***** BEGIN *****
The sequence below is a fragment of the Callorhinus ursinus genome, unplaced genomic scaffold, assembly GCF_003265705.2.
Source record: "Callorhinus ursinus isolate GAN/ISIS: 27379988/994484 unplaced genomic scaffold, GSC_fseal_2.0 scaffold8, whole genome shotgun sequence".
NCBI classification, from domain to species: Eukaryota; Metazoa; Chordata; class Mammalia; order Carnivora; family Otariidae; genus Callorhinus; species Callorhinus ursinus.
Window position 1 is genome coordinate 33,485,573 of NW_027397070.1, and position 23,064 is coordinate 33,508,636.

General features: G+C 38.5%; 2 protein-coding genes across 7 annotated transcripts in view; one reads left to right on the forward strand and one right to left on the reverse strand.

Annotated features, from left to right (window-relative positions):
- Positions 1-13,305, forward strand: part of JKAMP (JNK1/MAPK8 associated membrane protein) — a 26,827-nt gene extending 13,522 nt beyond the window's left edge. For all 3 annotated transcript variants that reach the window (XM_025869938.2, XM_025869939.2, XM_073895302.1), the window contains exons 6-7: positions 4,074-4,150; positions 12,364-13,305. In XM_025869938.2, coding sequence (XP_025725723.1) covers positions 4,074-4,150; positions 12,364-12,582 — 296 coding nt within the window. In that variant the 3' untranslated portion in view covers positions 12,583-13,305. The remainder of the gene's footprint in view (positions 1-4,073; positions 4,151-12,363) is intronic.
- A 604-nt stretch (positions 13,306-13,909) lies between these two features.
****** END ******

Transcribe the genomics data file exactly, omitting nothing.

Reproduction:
The sequence below is a fragment of the Callorhinus ursinus genome, unplaced genomic scaffold, assembly GCF_003265705.2.
Source record: "Callorhinus ursinus isolate GAN/ISIS: 27379988/994484 unplaced genomic scaffold, GSC_fseal_2.0 scaffold8, whole genome shotgun sequence".
NCBI classification, from domain to species: Eukaryota; Metazoa; Chordata; class Mammalia; order Carnivora; family Otariidae; genus Callorhinus; species Callorhinus ursinus.
Window position 1 is genome coordinate 33,485,573 of NW_027397070.1, and position 23,064 is coordinate 33,508,636.

General features: G+C 38.5%; 2 protein-coding genes across 7 annotated transcripts in view; one reads left to right on the forward strand and one right to left on the reverse strand.

Annotated features, from left to right (window-relative positions):
- Positions 1-13,305, forward strand: part of JKAMP (JNK1/MAPK8 associated membrane protein) — a 26,827-nt gene extending 13,522 nt beyond the window's left edge. For all 3 annotated transcript variants that reach the window (XM_025869938.2, XM_025869939.2, XM_073895302.1), the window contains exons 6-7: positions 4,074-4,150; positions 12,364-13,305. In XM_025869938.2, coding sequence (XP_025725723.1) covers positions 4,074-4,150; positions 12,364-12,582 — 296 coding nt within the window. In that variant the 3' untranslated portion in view covers positions 12,583-13,305. The remainder of the gene's footprint in view (positions 1-4,073; positions 4,151-12,363) is intronic.
- A 604-nt stretch (positions 13,306-13,909) lies between these two features.